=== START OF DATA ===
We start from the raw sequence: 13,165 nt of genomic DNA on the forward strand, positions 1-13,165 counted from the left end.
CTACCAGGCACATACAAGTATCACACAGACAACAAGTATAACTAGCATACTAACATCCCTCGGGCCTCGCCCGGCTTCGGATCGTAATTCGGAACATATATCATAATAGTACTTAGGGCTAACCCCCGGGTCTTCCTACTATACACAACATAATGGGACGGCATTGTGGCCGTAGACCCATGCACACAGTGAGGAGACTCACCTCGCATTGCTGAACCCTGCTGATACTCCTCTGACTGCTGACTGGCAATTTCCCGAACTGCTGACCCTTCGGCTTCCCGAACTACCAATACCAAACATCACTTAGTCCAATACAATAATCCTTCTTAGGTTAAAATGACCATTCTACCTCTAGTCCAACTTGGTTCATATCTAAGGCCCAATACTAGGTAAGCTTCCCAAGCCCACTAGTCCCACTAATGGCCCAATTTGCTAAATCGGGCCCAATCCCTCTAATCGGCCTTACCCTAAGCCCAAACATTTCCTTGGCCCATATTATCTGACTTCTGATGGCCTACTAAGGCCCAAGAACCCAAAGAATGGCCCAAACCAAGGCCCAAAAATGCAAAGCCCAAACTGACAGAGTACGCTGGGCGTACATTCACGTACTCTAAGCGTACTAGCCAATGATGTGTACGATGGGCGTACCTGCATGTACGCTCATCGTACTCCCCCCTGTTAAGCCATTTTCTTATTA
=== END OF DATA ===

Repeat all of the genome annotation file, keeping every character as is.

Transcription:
We start from the raw sequence: 13,165 nt of genomic DNA on the forward strand, positions 1-13,165 counted from the left end.
CTACCAGGCACATACAAGTATCACACAGACAACAAGTATAACTAGCATACTAACATCCCTCGGGCCTCGCCCGGCTTCGGATCGTAATTCGGAACATATATCATAATAGTACTTAGGGCTAACCCCCGGGTCTTCCTACTATACACAACATAATGGGACGGCATTGTGGCCGTAGACCCATGCACACAGTGAGGAGACTCACCTCGCATTGCTGAACCCTGCTGATACTCCTCTGACTGCTGACTGGCAATTTCCCGAACTGCTGACCCTTCGGCTTCCCGAACTACCAATACCAAACATCACTTAGTCCAATACAATAATCCTTCTTAGGTTAAAATGACCATTCTACCTCTAGTCCAACTTGGTTCATATCTAAGGCCCAATACTAGGTAAGCTTCCCAAGCCCACTAGTCCCACTAATGGCCCAATTTGCTAAATCGGGCCCAATCCCTCTAATCGGCCTTACCCTAAGCCCAAACATTTCCTTGGCCCATATTATCTGACTTCTGATGGCCTACTAAGGCCCAAGAACCCAAAGAATGGCCCAAACCAAGGCCCAAAAATGCAAAGCCCAAACTGACAGAGTACGCTGGGCGTACATTCACGTACTCTAAGCGTACTAGCCAATGATGTGTACGATGGGCGTACCTGCATGTACGCTCATCGTACTCCCCCCTGTTAAGCCATTTTCTTATTA